by Jeff Berwick, The Dollar Vigilante:
As we’ve said here many times, bitcoin is not a revolution in money and banking. A revolution means returning to where you came from. Instead, bitcoin is an evolution in money and banking.
It changes the game so massively that the entire financial, monetary and political systems have no idea how to deal with it. For this reason, nearly every country in the world has a different “policy” when it comes to bitcoin.
What should their policies be? Well, they shouldn’t have any policies on bitcoin at all. In fact, government don’t even exist…they are nothing but immoral, illegitimate, superstitions. Yet, people still continue to pay their extortion fees (taxes) and bow to illegitimate authority by lining up in curtained closets every few years to tick a box to legitimize the state. Such a shame.
Every county has a different view on how to deal with bitcoin which is the currency that could end all central banking, wars and big government if not stopped.
It’s like the bankers are all grasping in the dark trying to figure out how to stop the one thing that can destroy them.
In the last week, we’ve seen two totally different approaches in China and Japan.
No country has gravitated towards bitcoin more than China.
While China is now more capitalist in many ways than the US and has had a subsequent boom in wealth, they still have heavy capital controls. Chinese people, unless they pay off their local government officials under-the-table, can only take a certain amount of money outside of the country each year. Capital flight was estimated at $700 billion in 2016.
Because of this, the Chinese have moved into bitcoin en masse and view it as a currency without borders that cannot be controlled.
The Chinese central bank, the PBC, has been trying to slow down the bitcoin trade as much as possible. Unfortunately for them, many bitcoin users don’t care what the government says. And even as China has tried to shut down bitcoin exchanges, they just keep operating.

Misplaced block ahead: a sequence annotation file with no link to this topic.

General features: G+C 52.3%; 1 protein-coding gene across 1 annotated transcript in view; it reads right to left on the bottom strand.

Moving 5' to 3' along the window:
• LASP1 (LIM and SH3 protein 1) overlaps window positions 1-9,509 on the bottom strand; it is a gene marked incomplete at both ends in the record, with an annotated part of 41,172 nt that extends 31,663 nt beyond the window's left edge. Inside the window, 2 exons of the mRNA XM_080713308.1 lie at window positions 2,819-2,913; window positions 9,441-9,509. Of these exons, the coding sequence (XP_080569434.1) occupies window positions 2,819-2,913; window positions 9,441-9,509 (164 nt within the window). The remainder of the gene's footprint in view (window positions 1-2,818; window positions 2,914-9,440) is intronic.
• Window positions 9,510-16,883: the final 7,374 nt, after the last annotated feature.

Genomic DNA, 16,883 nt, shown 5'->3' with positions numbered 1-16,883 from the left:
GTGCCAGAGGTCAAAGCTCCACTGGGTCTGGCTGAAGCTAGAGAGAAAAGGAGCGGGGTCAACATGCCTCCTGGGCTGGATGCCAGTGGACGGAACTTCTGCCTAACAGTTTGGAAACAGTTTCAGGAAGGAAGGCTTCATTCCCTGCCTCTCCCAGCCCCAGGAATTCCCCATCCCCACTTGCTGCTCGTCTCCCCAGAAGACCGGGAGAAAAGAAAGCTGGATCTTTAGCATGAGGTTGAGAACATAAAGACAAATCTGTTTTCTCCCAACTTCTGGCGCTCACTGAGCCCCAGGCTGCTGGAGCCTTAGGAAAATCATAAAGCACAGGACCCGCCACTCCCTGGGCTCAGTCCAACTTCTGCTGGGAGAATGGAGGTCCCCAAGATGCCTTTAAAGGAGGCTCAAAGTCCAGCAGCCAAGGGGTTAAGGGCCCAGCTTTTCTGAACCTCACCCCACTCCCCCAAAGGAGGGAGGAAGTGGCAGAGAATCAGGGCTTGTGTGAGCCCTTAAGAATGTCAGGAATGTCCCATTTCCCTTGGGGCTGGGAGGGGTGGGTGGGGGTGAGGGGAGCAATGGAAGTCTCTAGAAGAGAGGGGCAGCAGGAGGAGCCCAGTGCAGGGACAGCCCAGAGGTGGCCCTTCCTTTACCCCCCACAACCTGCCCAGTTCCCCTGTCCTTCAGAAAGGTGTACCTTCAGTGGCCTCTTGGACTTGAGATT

On February 9th, OKCoin, one of China’s largest exchanges, announced a suspension of bitcoin and litecoin withdrawals. The announcement indicated that the People’s Bank of China (PBC) has requested the exchange deal with “Anti Money Laundering” (AML) issues.
Of course, money laundering is not a real crime… it is an attempt to avoid extortion (taxes)…but that is the purported reason for the suspension.
The Chinese exchanges will spend the next 30 days updating their systems, after which bitcoin and litecoin withdrawals will, supposedly, be permitted. We wouldn’t be so sure of that, however.
Here is the status of the major bitcoin exchanges in China.
The Bitcoin Price index dropped nearly four percent on Wednesday and the PBC crackdown will have a major impact outside of China as well. That’s because China’s bitcoin trading platforms – China, Okcoin and Huobi – managed over 90 percent of bitcoin global trade.
Meanwhile, in Japan, recent events with bitcoin would seem to indicate almost the opposite governmental reaction. Japan has a new law that will make bitcoins usable, for some, as legal tender. Companies hoping to deal in the new currency must submit to a long list of regulations to ensure that the ‘coins’ are not being used for “criminal activity”.
Companies must have $100,000 in reserve currency to use bitcoin. Additionally, they must pay around $300,000 just to begin with. They must also tell the government about their activities on a regular basis and submit to regular external audits by the Japanese National Tax Agency
After doing all this, there still is no guarantee they will receive a license, even if they abide by government edicts. Plus, only the large corporations can afford to adhere to the requirements. That’s often the way it is with regulatory authority.
In fact, many are comparing the Japanese regulation with the fascist New York State bitcoin licenses that all but make it impossible for almost any company to comply.
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